Tuesday 7 July, 2020

Zookeepers called in as big snake found in Cascade

Photo via Facebook, Agriculture Minister Clarence Rambharat.

Photo via Facebook, Agriculture Minister Clarence Rambharat.

With the onslaught of heavy rains associated with the rainy season, the public is being reminded that snakes and other wildlife will find their way into more comfortable accommodations, including homes.

The reminder comes from Agriculture Minister Clarence Rambharat after a Cascade resident took a look outside and discovered a massive macajuel (boa constrictor) lounging in his window.

Rambharat, in a Facebook post on Monday, said snake sightings are a common occurrence following heavy rains as the slithering creatures are in search of warmth to regulate their internal temperature.


Photo via Facebook, Agriculture Minister Clarence Rambharat.

He thanked the Cascade homeowner for contacting the Emperor Valley Zoo to safely remove the macajuel, perched 40 feet up on a window ledge.

The Minister urged the public to do the same and contact the Zoo via its hotline 800-4ZOO for any wildlife that needs to be removed.

The Emperor Valley Zoo on the occasion on World Snake Day in July advised the public against killing snakes if they are encountered after heavy rains. Instead, citizens are advised to contact the zoo’s rescue hotline so that the snakes can be rescued and relocated, and in some cases, rehabilitated.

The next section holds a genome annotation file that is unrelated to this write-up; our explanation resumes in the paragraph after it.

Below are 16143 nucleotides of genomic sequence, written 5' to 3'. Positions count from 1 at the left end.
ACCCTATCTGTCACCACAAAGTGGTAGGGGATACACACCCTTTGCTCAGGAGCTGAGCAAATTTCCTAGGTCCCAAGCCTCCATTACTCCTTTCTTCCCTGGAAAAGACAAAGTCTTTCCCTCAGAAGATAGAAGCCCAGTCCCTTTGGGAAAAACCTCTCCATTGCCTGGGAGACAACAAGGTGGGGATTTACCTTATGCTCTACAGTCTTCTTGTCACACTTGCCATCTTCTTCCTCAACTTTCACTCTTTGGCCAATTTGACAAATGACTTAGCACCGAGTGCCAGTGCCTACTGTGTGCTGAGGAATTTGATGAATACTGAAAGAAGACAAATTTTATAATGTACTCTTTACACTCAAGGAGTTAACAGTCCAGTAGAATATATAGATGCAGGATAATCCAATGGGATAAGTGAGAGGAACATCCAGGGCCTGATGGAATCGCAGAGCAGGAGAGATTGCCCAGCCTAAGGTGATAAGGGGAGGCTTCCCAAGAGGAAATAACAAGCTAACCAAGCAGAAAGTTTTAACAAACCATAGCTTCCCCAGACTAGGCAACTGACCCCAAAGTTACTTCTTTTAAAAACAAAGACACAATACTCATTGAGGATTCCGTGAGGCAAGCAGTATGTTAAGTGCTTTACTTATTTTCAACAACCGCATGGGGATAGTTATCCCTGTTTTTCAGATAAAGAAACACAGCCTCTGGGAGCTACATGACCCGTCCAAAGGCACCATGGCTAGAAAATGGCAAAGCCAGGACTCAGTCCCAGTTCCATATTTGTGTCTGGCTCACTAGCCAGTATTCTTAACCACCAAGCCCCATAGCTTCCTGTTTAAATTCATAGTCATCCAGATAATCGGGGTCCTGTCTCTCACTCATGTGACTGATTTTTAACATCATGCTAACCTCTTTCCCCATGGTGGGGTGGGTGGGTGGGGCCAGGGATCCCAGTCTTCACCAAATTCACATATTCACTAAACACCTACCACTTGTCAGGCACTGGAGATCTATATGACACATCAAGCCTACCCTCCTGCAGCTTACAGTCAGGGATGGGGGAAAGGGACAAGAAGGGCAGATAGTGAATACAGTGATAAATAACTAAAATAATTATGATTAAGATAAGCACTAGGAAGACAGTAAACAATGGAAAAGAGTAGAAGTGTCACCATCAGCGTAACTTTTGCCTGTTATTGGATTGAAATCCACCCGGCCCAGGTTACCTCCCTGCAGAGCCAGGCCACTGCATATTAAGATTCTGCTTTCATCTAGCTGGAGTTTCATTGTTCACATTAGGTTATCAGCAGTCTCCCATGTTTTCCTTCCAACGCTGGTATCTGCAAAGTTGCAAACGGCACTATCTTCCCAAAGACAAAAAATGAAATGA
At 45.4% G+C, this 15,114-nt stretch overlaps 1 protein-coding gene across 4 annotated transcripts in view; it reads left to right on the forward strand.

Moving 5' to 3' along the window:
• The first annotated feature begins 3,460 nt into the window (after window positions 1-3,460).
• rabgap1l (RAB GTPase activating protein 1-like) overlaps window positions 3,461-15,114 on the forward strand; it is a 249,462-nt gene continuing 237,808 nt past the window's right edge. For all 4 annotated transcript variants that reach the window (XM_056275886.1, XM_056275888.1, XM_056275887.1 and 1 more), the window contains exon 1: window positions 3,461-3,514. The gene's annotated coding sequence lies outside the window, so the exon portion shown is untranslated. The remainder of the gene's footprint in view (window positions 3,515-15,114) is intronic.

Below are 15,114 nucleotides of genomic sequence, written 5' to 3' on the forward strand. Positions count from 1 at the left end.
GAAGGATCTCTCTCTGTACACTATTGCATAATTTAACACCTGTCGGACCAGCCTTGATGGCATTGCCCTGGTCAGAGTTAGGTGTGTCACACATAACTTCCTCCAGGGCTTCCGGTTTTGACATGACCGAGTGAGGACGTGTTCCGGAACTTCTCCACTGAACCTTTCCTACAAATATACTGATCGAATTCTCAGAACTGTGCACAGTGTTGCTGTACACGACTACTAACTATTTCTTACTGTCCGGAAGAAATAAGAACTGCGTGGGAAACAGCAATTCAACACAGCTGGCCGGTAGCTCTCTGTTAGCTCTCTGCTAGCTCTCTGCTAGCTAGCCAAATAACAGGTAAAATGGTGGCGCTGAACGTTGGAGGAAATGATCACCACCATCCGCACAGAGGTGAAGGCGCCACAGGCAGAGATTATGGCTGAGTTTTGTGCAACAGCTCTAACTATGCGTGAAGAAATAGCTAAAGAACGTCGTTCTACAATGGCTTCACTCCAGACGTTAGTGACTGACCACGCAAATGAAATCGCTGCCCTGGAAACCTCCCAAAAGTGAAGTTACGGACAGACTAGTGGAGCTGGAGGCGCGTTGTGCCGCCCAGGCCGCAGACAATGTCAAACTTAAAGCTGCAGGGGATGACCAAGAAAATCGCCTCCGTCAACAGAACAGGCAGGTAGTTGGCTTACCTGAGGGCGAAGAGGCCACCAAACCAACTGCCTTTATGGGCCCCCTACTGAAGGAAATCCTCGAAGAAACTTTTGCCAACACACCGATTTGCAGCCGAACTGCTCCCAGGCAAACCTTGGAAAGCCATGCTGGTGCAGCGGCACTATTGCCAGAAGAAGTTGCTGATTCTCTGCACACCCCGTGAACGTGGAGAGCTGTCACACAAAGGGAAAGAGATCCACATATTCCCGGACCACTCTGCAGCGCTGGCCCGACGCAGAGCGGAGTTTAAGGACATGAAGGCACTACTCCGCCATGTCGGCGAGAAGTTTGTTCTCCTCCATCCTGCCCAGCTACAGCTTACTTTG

“Snakes play an important role in the country’s ecosystem and should therefore be rescued and relocated as opposed to any lethal action,” the Zoo stressed.

According to the Zoo, rehabilitation includes dipping the snakes in a cypertic mixture to remove any external parasites, feeding if the snake is in need of a meal, and a vet check up to ensure that the snake is in optimal health for release.

The Zoo noted that calls have increased in the past few months to retrieve and relocate local species of snakes.

Four macajuels, the largest of which measured 10 feet long were retrieved by the Zoo in July.

At maturity, the non-venomous species of snake can measure up to 13 feet long, and weigh in excess of 100 pounds, with females being larger than males.

Despite being excellent swimmers, Boa constrictors ted to spend their time on dry land.

During the rainy season, their homes are sometimes washed away by flood waters, causing them to leave their natural habitat in search of dry land and find their way into backyards and houses.

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